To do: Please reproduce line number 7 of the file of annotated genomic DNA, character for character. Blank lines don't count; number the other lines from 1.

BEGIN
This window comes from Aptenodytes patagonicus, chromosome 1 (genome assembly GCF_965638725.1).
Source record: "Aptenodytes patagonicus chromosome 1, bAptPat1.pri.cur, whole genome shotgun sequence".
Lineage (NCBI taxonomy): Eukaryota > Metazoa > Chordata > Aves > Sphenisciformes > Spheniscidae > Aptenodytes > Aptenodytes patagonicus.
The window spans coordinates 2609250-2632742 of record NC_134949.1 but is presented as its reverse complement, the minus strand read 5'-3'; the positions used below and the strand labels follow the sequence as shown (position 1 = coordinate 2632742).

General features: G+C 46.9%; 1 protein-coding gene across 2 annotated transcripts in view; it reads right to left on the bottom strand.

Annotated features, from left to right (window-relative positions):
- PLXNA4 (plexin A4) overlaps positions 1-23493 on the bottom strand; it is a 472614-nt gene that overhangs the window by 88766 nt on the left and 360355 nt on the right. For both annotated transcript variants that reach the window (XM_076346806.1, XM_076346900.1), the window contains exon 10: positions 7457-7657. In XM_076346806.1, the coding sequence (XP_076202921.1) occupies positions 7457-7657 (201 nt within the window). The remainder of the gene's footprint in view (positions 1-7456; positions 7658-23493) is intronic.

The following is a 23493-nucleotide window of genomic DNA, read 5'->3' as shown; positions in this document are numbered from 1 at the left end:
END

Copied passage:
- PLXNA4 (plexin A4) overlaps positions 1-23493 on the bottom strand; it is a 472614-nt gene that overhangs the window by 88766 nt on the left and 360355 nt on the right. For both annotated transcript variants that reach the window (XM_076346806.1, XM_076346900.1), the window contains exon 10: positions 7457-7657. In XM_076346806.1, the coding sequence (XP_076202921.1) occupies positions 7457-7657 (201 nt within the window). The remainder of the gene's footprint in view (positions 1-7456; positions 7658-23493) is intronic.